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Dealing With The Odd Illusion Of Time

By James Donahue

Not long ago I was lamenting to a friend my concern that due to aging the time we were allotted in this world was quickly eroding. Even worse, said I, it appears that the human race also may be rushing toward its own conclusion and that our attempts to stop what is happening seem to have failed.

The response received was quite unexpected. The wise recipient of my muse reminded me that time is an illusion. "If it has not happened yet, then there is still time to do something about it," she said.

Now I have been down this "time illusion" road before in my writings, but in doing so I have only examined the odd effect of extended and shortened time periods that left us somewhat confused after passing through what seemed like "warps" in the scale of things. But the complete metaphysical concept of time as something created in our own minds to help us deal with the universes of our individual making is something else. Like the filmed theory that we all are existing in a computer matrix, the shock of understanding can be grinding to the senses.

As one writer explained it: "There is no such thing as an absolute past, present or future. All are relative to a particular observer. An individual's memory of history, perception of present and future destiny are all defined in (a) time-stream."

If this is so, then each person has a different concept of time and probably a different memory of what happened in the past, and a different impression of what is occurring right now. While it is true that no one else can perceive our own universe through our eyes, just as we cannot see through theirs, we exist in overlapping universes and those of us who interact with one another regularly share memories of the events we share.

Yet as a news reporter who has covered stories and especially court testimony for many years, I am well aware that stories can vary with each teller. No two people seem to be able to agree completely on just what happened at the scene of a newsworthy event. This is why juries and judges have been assigned the task to listen to the testimony and then come up with their own versions of "truth."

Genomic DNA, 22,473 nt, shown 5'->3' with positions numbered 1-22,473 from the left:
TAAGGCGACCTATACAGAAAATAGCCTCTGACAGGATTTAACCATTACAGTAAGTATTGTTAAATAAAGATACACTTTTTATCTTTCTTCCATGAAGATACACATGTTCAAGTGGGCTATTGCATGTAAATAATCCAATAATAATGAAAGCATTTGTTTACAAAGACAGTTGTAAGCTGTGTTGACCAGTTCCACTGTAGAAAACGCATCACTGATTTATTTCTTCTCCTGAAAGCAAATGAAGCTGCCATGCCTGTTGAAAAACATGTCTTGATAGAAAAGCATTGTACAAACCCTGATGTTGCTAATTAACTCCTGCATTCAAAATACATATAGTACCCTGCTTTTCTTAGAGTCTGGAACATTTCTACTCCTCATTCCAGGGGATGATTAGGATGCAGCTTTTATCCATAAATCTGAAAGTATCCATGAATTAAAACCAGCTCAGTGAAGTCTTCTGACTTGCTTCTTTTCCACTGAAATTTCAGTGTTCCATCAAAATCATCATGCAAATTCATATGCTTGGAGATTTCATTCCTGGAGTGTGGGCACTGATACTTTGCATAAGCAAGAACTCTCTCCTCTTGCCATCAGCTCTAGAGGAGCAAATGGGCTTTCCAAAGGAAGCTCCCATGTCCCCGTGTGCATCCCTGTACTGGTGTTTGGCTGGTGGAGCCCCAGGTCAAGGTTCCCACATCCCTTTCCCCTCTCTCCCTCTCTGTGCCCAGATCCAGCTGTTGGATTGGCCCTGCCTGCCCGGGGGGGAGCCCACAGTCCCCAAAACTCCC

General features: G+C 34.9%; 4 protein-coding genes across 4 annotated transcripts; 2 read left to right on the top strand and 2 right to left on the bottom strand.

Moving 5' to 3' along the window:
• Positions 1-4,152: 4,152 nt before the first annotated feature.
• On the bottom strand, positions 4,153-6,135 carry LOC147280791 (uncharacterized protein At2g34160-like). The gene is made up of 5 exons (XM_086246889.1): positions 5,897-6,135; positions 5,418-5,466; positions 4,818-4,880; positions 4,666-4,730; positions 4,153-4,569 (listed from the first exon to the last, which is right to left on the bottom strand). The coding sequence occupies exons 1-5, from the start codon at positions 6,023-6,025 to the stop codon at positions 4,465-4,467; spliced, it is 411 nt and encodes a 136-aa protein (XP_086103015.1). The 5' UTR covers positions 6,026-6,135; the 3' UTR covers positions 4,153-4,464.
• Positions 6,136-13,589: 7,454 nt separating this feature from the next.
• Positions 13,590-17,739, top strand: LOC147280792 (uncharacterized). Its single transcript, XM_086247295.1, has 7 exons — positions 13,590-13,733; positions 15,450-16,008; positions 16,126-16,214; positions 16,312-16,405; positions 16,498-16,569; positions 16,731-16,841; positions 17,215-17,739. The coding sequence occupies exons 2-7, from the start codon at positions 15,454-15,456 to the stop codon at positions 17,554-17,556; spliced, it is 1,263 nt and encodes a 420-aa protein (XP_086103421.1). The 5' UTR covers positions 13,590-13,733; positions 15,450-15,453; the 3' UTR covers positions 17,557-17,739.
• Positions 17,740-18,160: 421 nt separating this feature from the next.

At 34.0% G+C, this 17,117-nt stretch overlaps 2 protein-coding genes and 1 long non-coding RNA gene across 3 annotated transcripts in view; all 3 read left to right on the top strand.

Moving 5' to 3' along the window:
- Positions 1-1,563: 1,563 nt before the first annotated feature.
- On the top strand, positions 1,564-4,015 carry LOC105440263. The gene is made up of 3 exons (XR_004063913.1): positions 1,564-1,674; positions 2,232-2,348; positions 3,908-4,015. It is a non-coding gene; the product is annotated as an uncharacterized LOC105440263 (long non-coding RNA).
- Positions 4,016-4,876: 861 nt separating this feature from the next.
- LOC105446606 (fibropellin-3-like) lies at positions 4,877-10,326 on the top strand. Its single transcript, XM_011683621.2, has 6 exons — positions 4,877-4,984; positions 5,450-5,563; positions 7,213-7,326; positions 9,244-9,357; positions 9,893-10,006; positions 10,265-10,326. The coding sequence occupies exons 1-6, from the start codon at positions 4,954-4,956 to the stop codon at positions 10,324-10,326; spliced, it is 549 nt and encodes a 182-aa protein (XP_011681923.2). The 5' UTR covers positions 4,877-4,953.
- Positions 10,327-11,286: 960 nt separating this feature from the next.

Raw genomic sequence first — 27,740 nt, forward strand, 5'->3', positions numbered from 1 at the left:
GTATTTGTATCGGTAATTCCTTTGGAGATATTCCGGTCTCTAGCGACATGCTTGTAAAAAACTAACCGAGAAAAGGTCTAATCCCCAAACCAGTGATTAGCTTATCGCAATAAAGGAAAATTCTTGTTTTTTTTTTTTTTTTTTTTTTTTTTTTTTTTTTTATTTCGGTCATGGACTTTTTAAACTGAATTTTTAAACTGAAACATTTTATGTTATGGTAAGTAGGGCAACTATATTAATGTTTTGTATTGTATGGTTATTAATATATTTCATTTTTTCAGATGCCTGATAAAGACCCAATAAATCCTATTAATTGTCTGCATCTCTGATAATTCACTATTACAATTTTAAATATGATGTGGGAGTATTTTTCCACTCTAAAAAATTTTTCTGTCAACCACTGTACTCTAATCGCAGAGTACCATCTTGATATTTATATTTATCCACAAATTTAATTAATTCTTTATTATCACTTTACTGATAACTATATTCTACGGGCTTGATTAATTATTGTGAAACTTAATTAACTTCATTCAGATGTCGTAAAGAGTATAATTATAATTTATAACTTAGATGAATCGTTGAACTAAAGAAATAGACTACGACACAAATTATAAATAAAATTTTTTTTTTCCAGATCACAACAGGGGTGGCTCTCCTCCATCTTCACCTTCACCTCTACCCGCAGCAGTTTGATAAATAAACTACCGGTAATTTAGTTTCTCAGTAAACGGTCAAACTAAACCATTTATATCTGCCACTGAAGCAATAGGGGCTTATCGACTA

The writer of the descriptive piece quoted from above also noted that as individuals existing within the universe created in our minds, the illusion of events and time become real, even if they are ephemeral.

Major events in our lives, like a traffic accident, our marriage, the birth of children, and perhaps the day we are hired or retired from our jobs, become time-streams. The writer noted that "the time-stream is not a history of the universe. It is the history of one space-time event, one individual. That person's past is defined only for them. Someone else's future may be that person's past. Such is the illusion of time."

So what has this to do with my lament about aging and nearing the conclusion of what has been a good and productive life, and watching the world rush toward its own end?

One writer's dialogue with a person identified as Swami Krishnananda, offered the following thought: We are two people, the lower and higher self. The Swami stated that "the higher self is not merely inside us, it is us. But we are not allowing it to manifest itself on account of greed and negative habits and the idiocy of the lower self. The lower self is caught up in the time process and wants to grab the world of perishability. Everything that you want to grab in this world is perishable, and the body which is trained to enjoy those perishable objects also is perishable."

The Swami also said: "All that we seek in this world is like moments inside a dream. So what is the value or worth of anything in this dream world?"

Indeed, we have all had dreams that were so vivid we thought we were really in another time and place. This writer even has experienced dreams that continued like serial movies, with new experiences lived night-after-night until the sequence came to an end. Such dreams caused me to wonder if the nocturnal visions might be another me living in a parallel universe.

So if we are all living together in a universe of our own making, but sharing the horror of a race toward an apocalyptic end of everything and an unmasking of truth for all, why can't we mentally put the brakes on the insanity that appears to grip the "reality" as perceived around us? Perhaps it is because a majority of the people around us are either programmed by religious and social disciplines not to want to stop anything.